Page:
Over the summer I started to put together a video but although I had a lot of film, not much of it was particularly inspiring and the loss of that snowstorm video really put a dampener on my enthusiasm.

Another thing that made the production difficult was that I like to use the old Windows Moviemaker which is why I’ve hung on to my old laptop. It’s easy to use and gives you a lot of control over your clips both visually and in terms of the sound track. The original soundtrack from the video can be edited as well as an additional music channel and a voice over channel. I tend to mix and match these channels so I can add a narration and music as well as adding sound effects all of which enhance the finished product.

Editing that sound!

Windows 10 comes with a new and completely different HD Movie Maker which I have never really got to grips with but I thought it was high time I did so I started the project off using the new software.

I have got the advanced rather than the free version and initially I found it pretty easy to use. Adding clips is pretty easy and they can be trimmed or split into two or more sections just like on the old program. There are various fades that can be used and just like the old version there is a music channel as well as a narration channel.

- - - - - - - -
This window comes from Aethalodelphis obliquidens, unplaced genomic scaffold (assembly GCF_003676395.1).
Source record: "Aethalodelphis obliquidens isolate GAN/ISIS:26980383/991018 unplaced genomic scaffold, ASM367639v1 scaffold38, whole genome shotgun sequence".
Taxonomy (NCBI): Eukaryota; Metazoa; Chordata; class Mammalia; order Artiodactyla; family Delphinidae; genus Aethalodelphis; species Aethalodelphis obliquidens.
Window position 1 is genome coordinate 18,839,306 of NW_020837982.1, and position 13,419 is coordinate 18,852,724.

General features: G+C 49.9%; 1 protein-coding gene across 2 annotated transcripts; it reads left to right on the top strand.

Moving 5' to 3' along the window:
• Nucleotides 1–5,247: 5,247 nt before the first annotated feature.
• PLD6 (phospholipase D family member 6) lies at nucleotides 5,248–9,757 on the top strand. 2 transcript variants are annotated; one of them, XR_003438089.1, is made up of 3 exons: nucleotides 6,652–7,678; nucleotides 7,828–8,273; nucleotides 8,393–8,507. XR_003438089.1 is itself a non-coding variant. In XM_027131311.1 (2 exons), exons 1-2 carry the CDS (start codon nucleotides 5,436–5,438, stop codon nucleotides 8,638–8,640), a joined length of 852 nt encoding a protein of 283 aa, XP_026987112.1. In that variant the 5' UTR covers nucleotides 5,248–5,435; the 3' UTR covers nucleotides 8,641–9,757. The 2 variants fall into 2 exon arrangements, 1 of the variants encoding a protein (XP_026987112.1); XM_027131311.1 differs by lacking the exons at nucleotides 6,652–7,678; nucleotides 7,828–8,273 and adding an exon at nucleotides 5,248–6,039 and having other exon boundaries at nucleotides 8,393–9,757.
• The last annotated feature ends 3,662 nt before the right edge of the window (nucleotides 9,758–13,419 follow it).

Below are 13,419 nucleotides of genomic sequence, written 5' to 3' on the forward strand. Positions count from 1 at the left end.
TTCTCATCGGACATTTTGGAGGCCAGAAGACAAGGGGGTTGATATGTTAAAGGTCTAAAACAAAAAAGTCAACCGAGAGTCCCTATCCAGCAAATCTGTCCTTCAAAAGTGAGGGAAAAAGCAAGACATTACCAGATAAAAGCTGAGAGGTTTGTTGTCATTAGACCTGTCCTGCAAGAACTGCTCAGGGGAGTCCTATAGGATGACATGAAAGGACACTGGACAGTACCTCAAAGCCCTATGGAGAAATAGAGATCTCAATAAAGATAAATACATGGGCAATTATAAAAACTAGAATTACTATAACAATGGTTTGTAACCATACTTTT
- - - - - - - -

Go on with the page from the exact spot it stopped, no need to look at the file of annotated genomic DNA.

In the summer we visited the Retro Grand Prix in the village of Le Puy Notre Dame in France and I filmed a lot of stuff with my Canon GX7. The Canon is a really versatile camera both for still photography and video. In fact on the Internet it is noted for being the best vlogging camera around which is really why I bought it. Instead of bashing away at my laptop knocking out a new post every week I thought hey, I can just film a vlog instead. Well, I’ve since found it’s not so easy creating a vlog. To start with I’m not so good just talking off the cuff, I need to plan what I’m going to say which entails bashing away at my laptop once again. Vanity also comes into play as my youthful good looks are just not what they once were. Anyway, even though vlogging is not for me the GX7 is a great camera and I took some pretty good shots at the Retro Grand Prix with it so I decided that for my video project I would just concentrate on our trip there.